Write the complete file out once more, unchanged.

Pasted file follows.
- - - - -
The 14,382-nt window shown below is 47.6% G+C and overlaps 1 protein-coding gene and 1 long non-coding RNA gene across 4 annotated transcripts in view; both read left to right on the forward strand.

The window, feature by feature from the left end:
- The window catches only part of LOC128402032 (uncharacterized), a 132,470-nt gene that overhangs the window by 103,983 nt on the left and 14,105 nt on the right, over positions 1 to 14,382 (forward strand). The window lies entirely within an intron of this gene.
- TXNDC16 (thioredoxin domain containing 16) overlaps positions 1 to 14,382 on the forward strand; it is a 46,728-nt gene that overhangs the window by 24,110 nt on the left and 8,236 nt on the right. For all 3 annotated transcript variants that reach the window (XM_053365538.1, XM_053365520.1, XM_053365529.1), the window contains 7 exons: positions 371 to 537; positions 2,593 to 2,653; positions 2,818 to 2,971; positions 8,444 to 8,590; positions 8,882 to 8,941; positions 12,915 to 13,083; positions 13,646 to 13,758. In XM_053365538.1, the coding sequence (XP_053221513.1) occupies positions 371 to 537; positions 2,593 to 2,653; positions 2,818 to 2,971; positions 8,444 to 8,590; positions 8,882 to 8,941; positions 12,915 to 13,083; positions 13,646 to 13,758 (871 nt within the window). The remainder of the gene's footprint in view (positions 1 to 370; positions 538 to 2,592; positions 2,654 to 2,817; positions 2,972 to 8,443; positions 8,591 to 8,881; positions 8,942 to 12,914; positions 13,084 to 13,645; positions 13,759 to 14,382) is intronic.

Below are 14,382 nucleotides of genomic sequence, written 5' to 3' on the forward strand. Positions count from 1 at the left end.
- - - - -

The 14,382-nt window shown below is 47.6% G+C and overlaps 1 protein-coding gene and 1 long non-coding RNA gene across 4 annotated transcripts in view; both read left to right on the forward strand.

The window, feature by feature from the left end:
- The window catches only part of LOC128402032 (uncharacterized), a 132,470-nt gene that overhangs the window by 103,983 nt on the left and 14,105 nt on the right, over positions 1 to 14,382 (forward strand). The window lies entirely within an intron of this gene.
- TXNDC16 (thioredoxin domain containing 16) overlaps positions 1 to 14,382 on the forward strand; it is a 46,728-nt gene that overhangs the window by 24,110 nt on the left and 8,236 nt on the right. For all 3 annotated transcript variants that reach the window (XM_053365538.1, XM_053365520.1, XM_053365529.1), the window contains 7 exons: positions 371 to 537; positions 2,593 to 2,653; positions 2,818 to 2,971; positions 8,444 to 8,590; positions 8,882 to 8,941; positions 12,915 to 13,083; positions 13,646 to 13,758. In XM_053365538.1, the coding sequence (XP_053221513.1) occupies positions 371 to 537; positions 2,593 to 2,653; positions 2,818 to 2,971; positions 8,444 to 8,590; positions 8,882 to 8,941; positions 12,915 to 13,083; positions 13,646 to 13,758 (871 nt within the window). The remainder of the gene's footprint in view (positions 1 to 370; positions 538 to 2,592; positions 2,654 to 2,817; positions 2,972 to 8,443; positions 8,591 to 8,881; positions 8,942 to 12,914; positions 13,084 to 13,645; positions 13,759 to 14,382) is intronic.

Below are 14,382 nucleotides of genomic sequence, written 5' to 3' on the forward strand. Positions count from 1 at the left end.